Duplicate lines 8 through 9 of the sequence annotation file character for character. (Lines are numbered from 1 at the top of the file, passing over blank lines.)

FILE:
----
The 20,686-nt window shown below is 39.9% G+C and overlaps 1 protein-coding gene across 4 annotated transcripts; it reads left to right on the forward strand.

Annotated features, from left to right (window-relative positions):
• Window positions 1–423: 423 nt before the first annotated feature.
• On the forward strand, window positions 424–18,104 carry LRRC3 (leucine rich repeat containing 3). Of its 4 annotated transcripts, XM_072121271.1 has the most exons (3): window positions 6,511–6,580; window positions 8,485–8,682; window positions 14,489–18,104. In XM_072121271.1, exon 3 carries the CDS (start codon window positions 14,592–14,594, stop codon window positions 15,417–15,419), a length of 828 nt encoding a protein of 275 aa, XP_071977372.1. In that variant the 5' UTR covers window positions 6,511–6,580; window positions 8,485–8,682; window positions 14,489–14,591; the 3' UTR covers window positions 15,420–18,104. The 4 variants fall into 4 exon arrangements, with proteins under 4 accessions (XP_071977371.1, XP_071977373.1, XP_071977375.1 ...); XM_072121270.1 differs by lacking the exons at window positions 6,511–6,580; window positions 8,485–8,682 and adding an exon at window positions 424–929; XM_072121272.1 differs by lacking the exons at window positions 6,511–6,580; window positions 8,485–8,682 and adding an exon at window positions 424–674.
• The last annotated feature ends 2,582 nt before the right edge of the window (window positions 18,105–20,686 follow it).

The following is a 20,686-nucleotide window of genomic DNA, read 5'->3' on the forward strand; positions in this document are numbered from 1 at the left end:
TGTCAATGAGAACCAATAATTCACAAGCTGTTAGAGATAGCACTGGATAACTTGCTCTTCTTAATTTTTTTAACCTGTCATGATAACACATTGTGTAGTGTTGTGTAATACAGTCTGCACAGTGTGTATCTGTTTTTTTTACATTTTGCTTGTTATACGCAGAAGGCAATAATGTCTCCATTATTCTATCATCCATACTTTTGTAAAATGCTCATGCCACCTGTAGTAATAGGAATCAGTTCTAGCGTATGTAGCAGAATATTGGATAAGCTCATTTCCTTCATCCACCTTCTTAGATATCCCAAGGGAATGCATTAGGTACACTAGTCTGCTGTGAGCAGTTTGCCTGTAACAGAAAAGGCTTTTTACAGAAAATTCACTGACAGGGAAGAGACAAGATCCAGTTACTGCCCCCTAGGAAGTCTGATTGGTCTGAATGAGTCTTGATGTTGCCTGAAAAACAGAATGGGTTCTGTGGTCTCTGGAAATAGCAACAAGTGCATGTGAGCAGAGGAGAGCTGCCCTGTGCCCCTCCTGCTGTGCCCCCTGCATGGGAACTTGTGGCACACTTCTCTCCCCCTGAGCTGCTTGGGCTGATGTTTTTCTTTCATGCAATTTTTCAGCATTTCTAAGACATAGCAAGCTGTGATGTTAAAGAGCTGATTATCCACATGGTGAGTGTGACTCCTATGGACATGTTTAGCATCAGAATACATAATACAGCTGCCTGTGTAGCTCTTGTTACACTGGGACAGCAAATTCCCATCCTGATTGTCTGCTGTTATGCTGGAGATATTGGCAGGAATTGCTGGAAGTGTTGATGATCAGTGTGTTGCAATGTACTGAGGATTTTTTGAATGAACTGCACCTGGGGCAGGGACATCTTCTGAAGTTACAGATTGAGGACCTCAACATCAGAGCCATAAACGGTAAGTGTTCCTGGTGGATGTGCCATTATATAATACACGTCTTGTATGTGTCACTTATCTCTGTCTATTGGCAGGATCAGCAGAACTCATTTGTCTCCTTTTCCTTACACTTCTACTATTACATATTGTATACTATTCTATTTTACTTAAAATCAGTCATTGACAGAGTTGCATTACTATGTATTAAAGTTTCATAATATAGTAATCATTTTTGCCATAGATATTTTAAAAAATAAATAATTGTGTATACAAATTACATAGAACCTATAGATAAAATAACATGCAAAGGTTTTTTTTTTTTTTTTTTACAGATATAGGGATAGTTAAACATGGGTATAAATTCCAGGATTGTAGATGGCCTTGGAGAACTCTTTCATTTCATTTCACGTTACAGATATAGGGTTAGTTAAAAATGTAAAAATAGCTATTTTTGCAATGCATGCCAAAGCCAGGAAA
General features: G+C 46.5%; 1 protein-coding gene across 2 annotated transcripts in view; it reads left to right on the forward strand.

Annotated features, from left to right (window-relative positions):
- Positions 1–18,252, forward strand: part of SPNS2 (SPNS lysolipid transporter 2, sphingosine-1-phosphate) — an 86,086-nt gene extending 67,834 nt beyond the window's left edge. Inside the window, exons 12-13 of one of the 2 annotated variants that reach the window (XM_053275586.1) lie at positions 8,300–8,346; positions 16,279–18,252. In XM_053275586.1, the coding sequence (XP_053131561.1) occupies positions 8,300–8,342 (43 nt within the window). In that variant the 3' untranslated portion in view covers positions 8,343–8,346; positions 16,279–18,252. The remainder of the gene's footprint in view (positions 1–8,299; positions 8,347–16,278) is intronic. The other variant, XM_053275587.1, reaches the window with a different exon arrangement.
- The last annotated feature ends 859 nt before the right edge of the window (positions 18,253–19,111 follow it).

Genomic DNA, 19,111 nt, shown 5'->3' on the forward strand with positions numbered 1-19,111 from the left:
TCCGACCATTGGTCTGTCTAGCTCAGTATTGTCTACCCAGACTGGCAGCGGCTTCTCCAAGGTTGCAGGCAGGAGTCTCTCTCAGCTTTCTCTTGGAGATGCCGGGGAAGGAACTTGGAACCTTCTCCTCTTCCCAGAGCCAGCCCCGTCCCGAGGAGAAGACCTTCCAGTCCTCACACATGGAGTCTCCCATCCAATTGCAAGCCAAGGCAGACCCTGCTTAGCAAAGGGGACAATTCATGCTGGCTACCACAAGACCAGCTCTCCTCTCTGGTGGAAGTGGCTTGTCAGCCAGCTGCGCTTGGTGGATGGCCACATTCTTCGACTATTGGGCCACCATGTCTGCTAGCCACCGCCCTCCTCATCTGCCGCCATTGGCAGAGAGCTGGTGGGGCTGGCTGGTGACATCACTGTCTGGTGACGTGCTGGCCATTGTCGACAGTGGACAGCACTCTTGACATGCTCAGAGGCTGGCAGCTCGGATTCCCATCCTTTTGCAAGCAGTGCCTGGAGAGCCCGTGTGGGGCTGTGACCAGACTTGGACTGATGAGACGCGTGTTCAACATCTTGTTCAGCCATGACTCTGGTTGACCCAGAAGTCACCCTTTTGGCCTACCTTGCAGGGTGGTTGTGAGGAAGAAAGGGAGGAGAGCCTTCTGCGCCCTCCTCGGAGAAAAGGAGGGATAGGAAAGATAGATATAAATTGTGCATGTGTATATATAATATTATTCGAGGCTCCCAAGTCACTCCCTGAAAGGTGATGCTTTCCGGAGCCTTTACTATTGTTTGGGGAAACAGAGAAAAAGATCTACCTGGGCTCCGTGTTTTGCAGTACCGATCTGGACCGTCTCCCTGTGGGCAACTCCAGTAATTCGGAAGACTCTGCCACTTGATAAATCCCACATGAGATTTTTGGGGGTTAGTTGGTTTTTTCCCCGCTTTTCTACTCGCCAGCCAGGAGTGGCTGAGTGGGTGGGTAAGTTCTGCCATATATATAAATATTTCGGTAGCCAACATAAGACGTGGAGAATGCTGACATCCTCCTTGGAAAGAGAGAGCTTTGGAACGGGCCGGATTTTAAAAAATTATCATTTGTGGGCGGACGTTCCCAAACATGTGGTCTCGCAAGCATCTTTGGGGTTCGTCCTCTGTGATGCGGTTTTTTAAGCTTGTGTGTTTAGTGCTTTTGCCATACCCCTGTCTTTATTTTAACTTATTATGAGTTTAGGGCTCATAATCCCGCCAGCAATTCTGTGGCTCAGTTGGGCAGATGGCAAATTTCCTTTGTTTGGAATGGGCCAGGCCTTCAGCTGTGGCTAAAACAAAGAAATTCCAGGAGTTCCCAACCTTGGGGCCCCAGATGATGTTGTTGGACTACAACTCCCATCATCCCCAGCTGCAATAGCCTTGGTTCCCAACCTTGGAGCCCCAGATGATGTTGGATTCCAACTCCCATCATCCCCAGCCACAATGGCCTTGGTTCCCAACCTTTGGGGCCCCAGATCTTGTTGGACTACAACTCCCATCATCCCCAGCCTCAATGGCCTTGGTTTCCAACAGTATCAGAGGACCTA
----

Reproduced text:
General features: G+C 46.5%; 1 protein-coding gene across 2 annotated transcripts in view; it reads left to right on the forward strand.

Annotated features, from left to right (window-relative positions):